Introduction to Optimization | More Practice |

Absolute Extrema | |

Optimization Problems |

## Introduction to Optimization

As we’ve seen before, there are many useful applications of differential calculus. One that is very useful is to use the derivative of a function (and set it to **0**) to find a **minimum** or **maximum** to find either the **smallest** something can be, or the **largest** it can be. We call this **optimization**, since we are typically finding the optimal or “best value” for something. Some examples of optimization include finding the greatest profit, least cost, greatest volume, optimum size, greatest strength, and so on.

### Absolute Extrema

Let’s first revisit **absolute extrema**, which are the absolute minimum and maximum of a function on an interval. We first learned about **Relative and Absolute Minimums and Maximums** here in the** Advanced Functions** section.

In the __Curve Sketching____ section here__, we learned that a **critical number** is where the function’s derivative is **0**, or not defined and from the **First Derivative Test**, critical numbers exist at relative minimums or maximums (also called local minimums or maximums). We can also take the **second derivative** of the function to verify that the function is a minimum (“cup up”, or positive **2**^{nd} derivative) or maximum (“cup down” or negative **2**^{nd} derivative).

With optimization, if we have more than one critical point, we need to check the candidates to see which one is the absolute extrema in the possible **domain** (values that the “$ x$” can be). Typically, to get the domain of a problem, we find the $ x$-values that would “make sense”; for example, we can’t have a dimension of **0** or less. It’s also important to check the **endpoints of an interval**, if these make sense in the context of the problem, since these points could also be the minimum or maximum to get the absolute extrema.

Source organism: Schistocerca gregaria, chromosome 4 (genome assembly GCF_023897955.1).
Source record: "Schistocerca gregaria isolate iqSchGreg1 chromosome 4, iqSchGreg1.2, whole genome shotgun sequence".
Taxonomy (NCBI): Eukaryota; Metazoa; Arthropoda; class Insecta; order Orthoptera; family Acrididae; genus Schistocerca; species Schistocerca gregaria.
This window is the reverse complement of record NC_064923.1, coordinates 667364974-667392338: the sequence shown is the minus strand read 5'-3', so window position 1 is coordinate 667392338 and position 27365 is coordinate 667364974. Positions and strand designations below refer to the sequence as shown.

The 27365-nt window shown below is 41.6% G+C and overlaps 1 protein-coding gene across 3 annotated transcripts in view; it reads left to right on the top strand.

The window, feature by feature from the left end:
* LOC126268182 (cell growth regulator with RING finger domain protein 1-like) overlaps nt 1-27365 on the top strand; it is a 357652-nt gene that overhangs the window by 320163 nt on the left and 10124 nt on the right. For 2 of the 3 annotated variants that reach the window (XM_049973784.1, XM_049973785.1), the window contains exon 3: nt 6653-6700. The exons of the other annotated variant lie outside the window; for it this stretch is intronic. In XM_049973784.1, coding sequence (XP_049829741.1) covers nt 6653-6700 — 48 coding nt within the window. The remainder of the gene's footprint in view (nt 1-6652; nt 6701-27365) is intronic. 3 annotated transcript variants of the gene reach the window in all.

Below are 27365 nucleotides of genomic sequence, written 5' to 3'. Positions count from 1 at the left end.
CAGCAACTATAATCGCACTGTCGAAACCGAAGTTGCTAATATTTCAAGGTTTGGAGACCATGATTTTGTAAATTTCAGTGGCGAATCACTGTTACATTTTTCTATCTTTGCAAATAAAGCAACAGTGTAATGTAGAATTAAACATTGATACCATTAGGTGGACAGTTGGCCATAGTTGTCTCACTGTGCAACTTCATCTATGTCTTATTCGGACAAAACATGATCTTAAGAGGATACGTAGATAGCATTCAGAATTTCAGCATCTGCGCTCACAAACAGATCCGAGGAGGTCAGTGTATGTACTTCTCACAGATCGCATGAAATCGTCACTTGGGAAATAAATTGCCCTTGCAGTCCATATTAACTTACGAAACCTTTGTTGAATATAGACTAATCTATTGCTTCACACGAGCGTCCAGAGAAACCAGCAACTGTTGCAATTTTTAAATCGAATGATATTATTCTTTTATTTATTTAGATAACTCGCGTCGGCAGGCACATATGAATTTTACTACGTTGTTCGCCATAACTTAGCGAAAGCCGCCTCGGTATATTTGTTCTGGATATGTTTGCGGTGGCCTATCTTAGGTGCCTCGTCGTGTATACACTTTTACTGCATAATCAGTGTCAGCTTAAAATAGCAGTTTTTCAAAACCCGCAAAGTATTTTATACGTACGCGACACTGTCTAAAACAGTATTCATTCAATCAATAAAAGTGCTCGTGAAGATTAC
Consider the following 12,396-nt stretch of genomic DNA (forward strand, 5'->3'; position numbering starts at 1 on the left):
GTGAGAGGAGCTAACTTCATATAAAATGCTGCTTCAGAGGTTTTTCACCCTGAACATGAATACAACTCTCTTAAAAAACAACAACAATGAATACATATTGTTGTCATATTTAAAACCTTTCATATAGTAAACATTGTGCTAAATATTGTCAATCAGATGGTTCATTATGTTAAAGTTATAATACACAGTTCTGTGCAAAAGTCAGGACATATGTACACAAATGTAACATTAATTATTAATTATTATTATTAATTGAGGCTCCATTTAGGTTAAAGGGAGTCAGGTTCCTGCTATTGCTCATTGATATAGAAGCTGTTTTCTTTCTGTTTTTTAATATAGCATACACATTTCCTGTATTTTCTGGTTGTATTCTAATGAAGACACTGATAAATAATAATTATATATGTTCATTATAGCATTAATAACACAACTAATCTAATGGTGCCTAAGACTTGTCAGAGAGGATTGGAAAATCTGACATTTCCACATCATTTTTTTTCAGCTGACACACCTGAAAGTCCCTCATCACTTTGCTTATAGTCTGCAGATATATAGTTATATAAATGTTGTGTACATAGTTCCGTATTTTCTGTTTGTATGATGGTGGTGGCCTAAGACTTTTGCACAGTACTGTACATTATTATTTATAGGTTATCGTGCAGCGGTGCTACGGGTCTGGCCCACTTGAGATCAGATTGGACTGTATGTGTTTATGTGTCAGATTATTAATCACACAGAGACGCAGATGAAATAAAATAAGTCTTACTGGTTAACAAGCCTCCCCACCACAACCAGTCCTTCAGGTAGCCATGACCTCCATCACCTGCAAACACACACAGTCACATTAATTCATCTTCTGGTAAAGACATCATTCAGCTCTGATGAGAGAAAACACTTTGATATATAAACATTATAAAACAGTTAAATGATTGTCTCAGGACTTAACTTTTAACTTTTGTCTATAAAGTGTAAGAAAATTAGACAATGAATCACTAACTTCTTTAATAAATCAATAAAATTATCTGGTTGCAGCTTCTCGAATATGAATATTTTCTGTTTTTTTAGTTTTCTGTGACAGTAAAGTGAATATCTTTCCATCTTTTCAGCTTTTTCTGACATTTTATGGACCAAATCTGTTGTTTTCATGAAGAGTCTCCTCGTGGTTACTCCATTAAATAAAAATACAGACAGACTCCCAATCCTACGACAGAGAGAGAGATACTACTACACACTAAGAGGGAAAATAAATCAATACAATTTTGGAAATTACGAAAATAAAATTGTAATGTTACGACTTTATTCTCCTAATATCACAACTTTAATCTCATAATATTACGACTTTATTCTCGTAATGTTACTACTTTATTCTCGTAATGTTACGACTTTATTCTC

**When we solve optimization problems, we typically put everything in terms of one variable (the “constraint”), determine what we want the maximize (the “objective”), and then take the derivative, and set to 0 to get the minimum or maximum.** And in the case of a **closed interval** (for example, when we could have a **0-**value for an amount), we need to **check the endpoints** of the interval to make sure they aren’t lower (in the case of a minimum) or higher (in the case of a maximum).

## Optimization Problems

Here are some problems; the first have to do with **area** and **volume**. Remember to always **draw a picture** first!

### Area and Volume Optimization Problems

### Endpoint Candidates Problem

Here is a difficult optimization problem where we need to use the **Pythagorean Theorem.** Note that since the domain can actually contain **endpoints**, we have to check the **endpoint candidates** to make sure we have the minimum distance we need:

**Learn these rules, and practice, practice, practice!**

**For Practice**: Use the **Mathway** widget below to try a problem. Click on **Submit** (the blue arrow to the right of the problem) and click on **Find the Local Maxima and Minima** to see the answer.

You can also type in your own problem, or click on the three dots in the upper right hand corner and click on “Examples” to drill down by topic.

If you click on **Tap to view steps**, or **Click Here**, you can register at **Mathway** for a **free trial**, and then upgrade to a paid subscription at any time (to get any type of math problem solved!).

On to **Differentials, Linear Approximation and Error Propagation** – you are ready!